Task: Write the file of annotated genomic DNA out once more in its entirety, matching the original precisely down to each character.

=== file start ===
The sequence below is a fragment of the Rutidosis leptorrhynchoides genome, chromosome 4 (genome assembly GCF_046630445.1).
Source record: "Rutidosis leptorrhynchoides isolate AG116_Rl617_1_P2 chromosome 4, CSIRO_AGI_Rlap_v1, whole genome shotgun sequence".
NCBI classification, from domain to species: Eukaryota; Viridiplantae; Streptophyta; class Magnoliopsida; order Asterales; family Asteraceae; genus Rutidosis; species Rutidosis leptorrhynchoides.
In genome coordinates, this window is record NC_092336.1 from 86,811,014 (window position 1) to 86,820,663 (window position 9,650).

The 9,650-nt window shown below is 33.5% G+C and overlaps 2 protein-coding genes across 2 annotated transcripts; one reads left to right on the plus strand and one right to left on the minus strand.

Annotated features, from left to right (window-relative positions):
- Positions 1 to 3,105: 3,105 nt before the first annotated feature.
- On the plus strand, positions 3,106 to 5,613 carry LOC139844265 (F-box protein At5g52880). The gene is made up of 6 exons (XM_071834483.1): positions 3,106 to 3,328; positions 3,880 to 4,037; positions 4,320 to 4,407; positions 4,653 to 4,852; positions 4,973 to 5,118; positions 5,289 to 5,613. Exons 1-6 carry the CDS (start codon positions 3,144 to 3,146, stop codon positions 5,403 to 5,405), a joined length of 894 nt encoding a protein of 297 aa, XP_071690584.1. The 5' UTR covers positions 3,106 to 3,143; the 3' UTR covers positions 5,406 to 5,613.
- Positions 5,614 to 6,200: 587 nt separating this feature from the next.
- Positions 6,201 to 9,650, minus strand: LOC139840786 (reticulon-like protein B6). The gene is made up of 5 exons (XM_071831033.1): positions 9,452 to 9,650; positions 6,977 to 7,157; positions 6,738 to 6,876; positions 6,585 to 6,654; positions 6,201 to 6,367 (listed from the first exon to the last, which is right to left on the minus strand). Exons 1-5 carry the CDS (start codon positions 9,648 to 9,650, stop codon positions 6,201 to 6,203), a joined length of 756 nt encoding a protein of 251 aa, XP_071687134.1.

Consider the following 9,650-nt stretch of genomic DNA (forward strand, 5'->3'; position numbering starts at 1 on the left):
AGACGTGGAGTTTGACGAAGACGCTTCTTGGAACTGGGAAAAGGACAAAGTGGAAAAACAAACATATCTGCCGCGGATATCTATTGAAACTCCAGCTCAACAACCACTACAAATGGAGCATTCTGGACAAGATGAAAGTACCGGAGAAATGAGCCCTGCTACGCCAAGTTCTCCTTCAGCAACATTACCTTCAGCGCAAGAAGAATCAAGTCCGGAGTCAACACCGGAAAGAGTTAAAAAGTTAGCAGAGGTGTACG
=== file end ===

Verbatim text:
The sequence below is a fragment of the Rutidosis leptorrhynchoides genome, chromosome 4 (genome assembly GCF_046630445.1).
Source record: "Rutidosis leptorrhynchoides isolate AG116_Rl617_1_P2 chromosome 4, CSIRO_AGI_Rlap_v1, whole genome shotgun sequence".
NCBI classification, from domain to species: Eukaryota; Viridiplantae; Streptophyta; class Magnoliopsida; order Asterales; family Asteraceae; genus Rutidosis; species Rutidosis leptorrhynchoides.
In genome coordinates, this window is record NC_092336.1 from 86,811,014 (window position 1) to 86,820,663 (window position 9,650).

The 9,650-nt window shown below is 33.5% G+C and overlaps 2 protein-coding genes across 2 annotated transcripts; one reads left to right on the plus strand and one right to left on the minus strand.

Annotated features, from left to right (window-relative positions):
- Positions 1 to 3,105: 3,105 nt before the first annotated feature.
- On the plus strand, positions 3,106 to 5,613 carry LOC139844265 (F-box protein At5g52880). The gene is made up of 6 exons (XM_071834483.1): positions 3,106 to 3,328; positions 3,880 to 4,037; positions 4,320 to 4,407; positions 4,653 to 4,852; positions 4,973 to 5,118; positions 5,289 to 5,613. Exons 1-6 carry the CDS (start codon positions 3,144 to 3,146, stop codon positions 5,403 to 5,405), a joined length of 894 nt encoding a protein of 297 aa, XP_071690584.1. The 5' UTR covers positions 3,106 to 3,143; the 3' UTR covers positions 5,406 to 5,613.
- Positions 5,614 to 6,200: 587 nt separating this feature from the next.
- Positions 6,201 to 9,650, minus strand: LOC139840786 (reticulon-like protein B6). The gene is made up of 5 exons (XM_071831033.1): positions 9,452 to 9,650; positions 6,977 to 7,157; positions 6,738 to 6,876; positions 6,585 to 6,654; positions 6,201 to 6,367 (listed from the first exon to the last, which is right to left on the minus strand). Exons 1-5 carry the CDS (start codon positions 9,648 to 9,650, stop codon positions 6,201 to 6,203), a joined length of 756 nt encoding a protein of 251 aa, XP_071687134.1.

Consider the following 9,650-nt stretch of genomic DNA (forward strand, 5'->3'; position numbering starts at 1 on the left):
AGACGTGGAGTTTGACGAAGACGCTTCTTGGAACTGGGAAAAGGACAAAGTGGAAAAACAAACATATCTGCCGCGGATATCTATTGAAACTCCAGCTCAACAACCACTACAAATGGAGCATTCTGGACAAGATGAAAGTACCGGAGAAATGAGCCCTGCTACGCCAAGTTCTCCTTCAGCAACATTACCTTCAGCGCAAGAAGAATCAAGTCCGGAGTCAACACCGGAAAGAGTTAAAAAGTTAGCAGAGGTGTACG